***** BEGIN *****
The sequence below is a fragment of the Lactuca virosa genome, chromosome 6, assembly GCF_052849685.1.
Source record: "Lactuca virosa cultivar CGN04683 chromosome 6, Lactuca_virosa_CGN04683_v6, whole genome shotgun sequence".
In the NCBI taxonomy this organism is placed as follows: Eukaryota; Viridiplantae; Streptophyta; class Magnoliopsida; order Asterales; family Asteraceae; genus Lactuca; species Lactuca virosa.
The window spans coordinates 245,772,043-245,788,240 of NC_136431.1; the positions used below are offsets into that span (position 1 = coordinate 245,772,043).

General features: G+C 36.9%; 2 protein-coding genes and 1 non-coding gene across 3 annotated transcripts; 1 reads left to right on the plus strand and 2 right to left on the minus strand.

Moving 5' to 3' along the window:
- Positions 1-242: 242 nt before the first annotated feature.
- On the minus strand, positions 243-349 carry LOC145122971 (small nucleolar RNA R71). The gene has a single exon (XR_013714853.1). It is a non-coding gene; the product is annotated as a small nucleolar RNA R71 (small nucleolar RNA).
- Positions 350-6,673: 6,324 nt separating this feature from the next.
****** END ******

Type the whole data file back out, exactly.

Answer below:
The sequence below is a fragment of the Lactuca virosa genome, chromosome 6, assembly GCF_052849685.1.
Source record: "Lactuca virosa cultivar CGN04683 chromosome 6, Lactuca_virosa_CGN04683_v6, whole genome shotgun sequence".
In the NCBI taxonomy this organism is placed as follows: Eukaryota; Viridiplantae; Streptophyta; class Magnoliopsida; order Asterales; family Asteraceae; genus Lactuca; species Lactuca virosa.
The window spans coordinates 245,772,043-245,788,240 of NC_136431.1; the positions used below are offsets into that span (position 1 = coordinate 245,772,043).

General features: G+C 36.9%; 2 protein-coding genes and 1 non-coding gene across 3 annotated transcripts; 1 reads left to right on the plus strand and 2 right to left on the minus strand.

Moving 5' to 3' along the window:
- Positions 1-242: 242 nt before the first annotated feature.
- On the minus strand, positions 243-349 carry LOC145122971 (small nucleolar RNA R71). The gene has a single exon (XR_013714853.1). It is a non-coding gene; the product is annotated as a small nucleolar RNA R71 (small nucleolar RNA).
- Positions 350-6,673: 6,324 nt separating this feature from the next.